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Punishment and Freedom$
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Alan Brudner

Print publication date: 2009

Print ISBN-13: 9780199207251

Published to Oxford Scholarship Online: September 2009

DOI: 10.1093/acprof:oso/9780199207251.001.0001

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Responsibility for Harm

Responsibility for Harm

Chapter:
(p.131) 4 Responsibility for Harm
Source:
Punishment and Freedom
Author(s):

Alan Brudner

Publisher:
Oxford University Press
DOI:10.1093/acprof:oso/9780199207251.003.0005

This chapter discusses the following issues: should results matter to the deserved measure of punishment and, if so, why? If they do matter, are there limits on liability to punishment for results and, if so, where is the line to be drawn? At results caused intentionally? At results caused with foresight of their likelihood? At results caused negligently? When does a cause intervening between the defendant's culpable conduct and the proscribed result shield the defendant from criminal liability for that result? The chapter argues that answers to these questions cannot be derived from the formal agency paradigm and so require transition to a new framework, one ordered to promoting the conditions for realizing the agent's potential for autonomous action. It shows that the new paradigm (of real autonomy) is already implied in the formalist one and that it generates normative limits on the extent to which luck can determine the rightful measure of punishment.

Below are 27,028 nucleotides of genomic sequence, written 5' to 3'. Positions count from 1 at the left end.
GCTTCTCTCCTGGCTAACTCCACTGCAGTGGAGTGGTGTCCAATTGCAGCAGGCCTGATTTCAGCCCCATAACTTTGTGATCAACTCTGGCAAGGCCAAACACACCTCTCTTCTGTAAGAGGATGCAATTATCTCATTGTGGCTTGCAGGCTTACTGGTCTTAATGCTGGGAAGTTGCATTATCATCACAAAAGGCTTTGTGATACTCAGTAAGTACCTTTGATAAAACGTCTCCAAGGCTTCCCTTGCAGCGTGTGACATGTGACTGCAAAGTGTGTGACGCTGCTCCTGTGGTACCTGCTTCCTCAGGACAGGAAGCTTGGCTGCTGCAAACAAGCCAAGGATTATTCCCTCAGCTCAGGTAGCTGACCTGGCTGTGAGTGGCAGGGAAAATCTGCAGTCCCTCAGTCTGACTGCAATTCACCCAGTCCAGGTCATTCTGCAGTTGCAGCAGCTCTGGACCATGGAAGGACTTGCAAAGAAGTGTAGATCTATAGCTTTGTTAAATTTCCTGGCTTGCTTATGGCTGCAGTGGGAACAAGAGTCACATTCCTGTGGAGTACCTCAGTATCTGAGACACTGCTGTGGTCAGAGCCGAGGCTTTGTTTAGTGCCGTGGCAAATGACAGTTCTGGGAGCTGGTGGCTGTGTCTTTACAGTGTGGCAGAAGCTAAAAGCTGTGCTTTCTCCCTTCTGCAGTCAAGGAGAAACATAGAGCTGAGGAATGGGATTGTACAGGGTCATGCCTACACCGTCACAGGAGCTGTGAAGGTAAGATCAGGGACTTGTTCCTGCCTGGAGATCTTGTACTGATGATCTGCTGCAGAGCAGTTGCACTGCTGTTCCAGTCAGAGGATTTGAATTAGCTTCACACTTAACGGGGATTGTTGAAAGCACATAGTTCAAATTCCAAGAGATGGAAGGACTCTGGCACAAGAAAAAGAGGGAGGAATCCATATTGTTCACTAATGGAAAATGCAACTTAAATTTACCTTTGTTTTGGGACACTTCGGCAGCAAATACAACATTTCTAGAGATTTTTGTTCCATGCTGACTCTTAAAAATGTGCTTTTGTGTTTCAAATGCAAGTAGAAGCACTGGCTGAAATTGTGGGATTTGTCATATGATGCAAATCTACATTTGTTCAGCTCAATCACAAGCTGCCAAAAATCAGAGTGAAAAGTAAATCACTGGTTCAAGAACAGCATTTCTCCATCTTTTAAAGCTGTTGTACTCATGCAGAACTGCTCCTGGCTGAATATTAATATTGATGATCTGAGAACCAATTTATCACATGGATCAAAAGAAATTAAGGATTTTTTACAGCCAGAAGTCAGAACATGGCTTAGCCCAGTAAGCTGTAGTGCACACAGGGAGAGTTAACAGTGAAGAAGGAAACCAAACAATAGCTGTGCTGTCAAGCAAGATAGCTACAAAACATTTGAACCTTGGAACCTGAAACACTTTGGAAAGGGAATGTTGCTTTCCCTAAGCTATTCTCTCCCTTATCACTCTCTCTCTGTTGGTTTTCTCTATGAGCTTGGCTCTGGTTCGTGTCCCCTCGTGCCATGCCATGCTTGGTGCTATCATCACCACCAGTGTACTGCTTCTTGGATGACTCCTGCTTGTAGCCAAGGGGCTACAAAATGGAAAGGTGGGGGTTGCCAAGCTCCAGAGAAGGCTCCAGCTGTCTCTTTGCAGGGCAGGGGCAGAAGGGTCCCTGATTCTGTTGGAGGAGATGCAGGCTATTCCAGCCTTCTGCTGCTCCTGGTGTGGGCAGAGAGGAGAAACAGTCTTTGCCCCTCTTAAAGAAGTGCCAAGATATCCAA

Keywords:   harm, outcome responsibility, autonomy, luck, moral fate, intention, recklessness, foreseeability, fault-undifferentiated crimes, novus actus interveniens

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